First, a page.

Experimental design

Soil samples were obtained from the French Soil Quality Monitoring Network (RMQS), which is a soil monitoring network based on a 16-km regular grid across the 550,000-km2 French territory (5, 16). The RMQS includes 2173 monitoring sites, each located at the center of a 16 × 16–km cell (Fig. 1), for which soil profile, site environment, climatic factors, location, vegetation, and land management were described. All details concerning soil sampling, storage, and physicochemical analysis were reported (16). Available climatic data were monthly rain, ETP (evapotranspiration), and temperature at each node of a 12 × 12–km2 grid, averaged for the 1992–2004 period. These climatic data were obtained by interpolating observational data using the Analysis System Providing Information Adapted to Nivology (SAFRAN model). The RMQS site–specific data were linked to the climatic data by finding the closest node within the 12 × 12–km2 climatic grid for each RMQS site. Land cover was recorded according to the coarse level of the CORINE Land Cover classification (IFEN;, which consists of a rough descriptive classification into five classes: forest, croplands, grasslands, others, and perennial crops (corresponding to vineyards and orchards). All these data were available in the DONESOL database (16, 28).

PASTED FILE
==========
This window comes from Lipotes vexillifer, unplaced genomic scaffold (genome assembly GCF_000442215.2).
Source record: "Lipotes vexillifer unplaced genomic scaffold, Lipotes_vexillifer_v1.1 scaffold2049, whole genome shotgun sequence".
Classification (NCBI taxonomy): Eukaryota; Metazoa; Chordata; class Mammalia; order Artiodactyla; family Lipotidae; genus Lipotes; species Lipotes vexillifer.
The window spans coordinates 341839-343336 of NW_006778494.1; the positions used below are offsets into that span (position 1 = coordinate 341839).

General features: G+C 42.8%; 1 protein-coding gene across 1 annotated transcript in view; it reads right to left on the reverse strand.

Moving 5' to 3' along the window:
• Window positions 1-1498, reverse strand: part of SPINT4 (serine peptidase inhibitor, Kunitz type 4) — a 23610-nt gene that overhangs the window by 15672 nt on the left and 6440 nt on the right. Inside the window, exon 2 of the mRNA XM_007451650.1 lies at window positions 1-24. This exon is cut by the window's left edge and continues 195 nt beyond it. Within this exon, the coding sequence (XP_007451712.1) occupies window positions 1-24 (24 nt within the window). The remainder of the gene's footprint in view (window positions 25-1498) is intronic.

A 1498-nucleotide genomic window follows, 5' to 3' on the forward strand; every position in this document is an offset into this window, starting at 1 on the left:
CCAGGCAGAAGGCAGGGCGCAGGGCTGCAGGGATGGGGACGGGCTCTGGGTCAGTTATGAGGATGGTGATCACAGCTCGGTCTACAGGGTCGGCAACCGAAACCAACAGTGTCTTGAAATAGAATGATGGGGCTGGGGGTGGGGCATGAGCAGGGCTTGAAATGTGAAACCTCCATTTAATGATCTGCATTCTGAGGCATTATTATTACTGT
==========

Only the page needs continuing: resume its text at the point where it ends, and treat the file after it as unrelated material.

Molecular characterization of bacterial community diversity

Soil DNA extraction and purification. Microbial DNA was extracted and purified from 1 g of each of the 2173 soils sampled at each RMQS site, using the GnS-GII procedure previously described (53). Crude DNA extracts were quantified by agarose gel electrophoresis stained with ethidium bromide and using calf thymus DNA as standard curve (16). Crude DNA was then purified using a MinElute gel extraction kit (Qiagen) and quantified using a QuantiFluor staining kit (Promega) prior to further investigations.